Fig. 3

Overall mean recall accuracy and recall error scores between the Child Rescue Alert design and the Twitter appeal design for initial and follow-up recall tasks

Discussion

The aim of the study was to explore the effectiveness of missing children appeals on recall accuracy. The study sought to determine whether the type of design for the missing child appeal influenced the overall recall accuracy and recall error for the information enclosed. The results indicate that the type of design does have some influence on the overall recall accuracy and recall error of the information enclosed although some of the associated factors were not significant.

Effect of Time

The study findings suggest that the time duration spent observing a missing child appeal did have a significant association with recall accuracy irrespective of the type of the design. Participants who had observed the appeal for a greater duration of time were significantly more likely to have higher recall accuracy than participants who had spent less time observing the appeals. This result could be explained via the ability to fully maximise the encoding processes of the observed information from the short-term memory to the long-term memory which subsequently improves the ability to retrieve more information in a more accurate manner (Kapardis 2014). Moreover, the results support the previous findings by Horry et al. (2014) who analysed archival eyewitness statements of crimes and found that the eyewitnesses who had been exposed to the offender for a greater period of time had significantly higher identification accuracy than the eyewitnesses who had only been exposed to the offenders for a shorter period of time.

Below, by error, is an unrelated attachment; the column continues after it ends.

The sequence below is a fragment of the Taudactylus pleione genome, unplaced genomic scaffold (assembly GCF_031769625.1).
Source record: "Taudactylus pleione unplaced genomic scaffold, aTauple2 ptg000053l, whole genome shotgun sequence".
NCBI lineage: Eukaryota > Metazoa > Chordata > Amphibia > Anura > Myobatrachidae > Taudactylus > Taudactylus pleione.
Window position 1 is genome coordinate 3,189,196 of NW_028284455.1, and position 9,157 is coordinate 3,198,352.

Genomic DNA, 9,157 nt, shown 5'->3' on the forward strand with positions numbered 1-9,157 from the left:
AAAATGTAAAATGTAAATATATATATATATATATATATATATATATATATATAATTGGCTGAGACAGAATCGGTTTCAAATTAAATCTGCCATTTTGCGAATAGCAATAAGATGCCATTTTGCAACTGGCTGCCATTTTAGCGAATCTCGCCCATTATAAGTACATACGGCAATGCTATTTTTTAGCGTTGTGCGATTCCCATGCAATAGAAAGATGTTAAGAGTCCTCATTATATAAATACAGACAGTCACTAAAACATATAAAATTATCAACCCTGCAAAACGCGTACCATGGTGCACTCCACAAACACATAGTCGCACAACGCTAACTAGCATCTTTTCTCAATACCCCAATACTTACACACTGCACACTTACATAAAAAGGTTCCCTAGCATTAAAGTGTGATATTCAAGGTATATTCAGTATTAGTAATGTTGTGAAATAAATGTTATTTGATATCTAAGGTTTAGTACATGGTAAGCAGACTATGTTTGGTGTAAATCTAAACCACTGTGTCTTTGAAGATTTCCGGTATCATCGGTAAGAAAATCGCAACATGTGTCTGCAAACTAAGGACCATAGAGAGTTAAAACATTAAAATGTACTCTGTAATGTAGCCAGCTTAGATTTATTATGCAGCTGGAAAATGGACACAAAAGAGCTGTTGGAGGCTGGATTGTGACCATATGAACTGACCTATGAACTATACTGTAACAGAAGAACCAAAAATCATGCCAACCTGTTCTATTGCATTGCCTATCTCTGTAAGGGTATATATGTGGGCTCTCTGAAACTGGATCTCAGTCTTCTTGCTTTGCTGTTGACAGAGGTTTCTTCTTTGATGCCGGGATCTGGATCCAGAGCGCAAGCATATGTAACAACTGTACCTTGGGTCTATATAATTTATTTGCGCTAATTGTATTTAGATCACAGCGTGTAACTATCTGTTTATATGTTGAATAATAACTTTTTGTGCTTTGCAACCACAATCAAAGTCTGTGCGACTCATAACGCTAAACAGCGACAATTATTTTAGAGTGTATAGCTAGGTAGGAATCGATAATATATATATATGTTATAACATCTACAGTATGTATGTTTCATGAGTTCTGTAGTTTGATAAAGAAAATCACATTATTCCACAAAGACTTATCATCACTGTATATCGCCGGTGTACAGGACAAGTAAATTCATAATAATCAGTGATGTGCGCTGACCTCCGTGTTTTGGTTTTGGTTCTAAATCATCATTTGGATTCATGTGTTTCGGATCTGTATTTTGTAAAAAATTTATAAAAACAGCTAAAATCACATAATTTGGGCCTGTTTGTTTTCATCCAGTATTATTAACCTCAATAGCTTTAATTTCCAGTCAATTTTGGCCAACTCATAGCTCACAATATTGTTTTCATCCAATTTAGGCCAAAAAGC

The findings are also supported by the work of Yarmey et al. (2002) who sought to explore the effect of time on the recall ability of a stranger. Members of the public had been exposed to a confederate asking for directions for five seconds or for 30 s and were then approached to recall the confederate’s physical characteristics Yarmey et al. (2002). Their findings found that the individuals who had spent 30 s with the confederate had significantly higher recall accuracy than the individuals who had only spent five seconds with the confederate (Yarmey et al. 2002). Therefore, in relation to missing children appeals, the longer the duration of time that an individual consumes or is willing to consume to the appeal, the higher their recall accuracy would be (Lampinen et al. 2012a, b).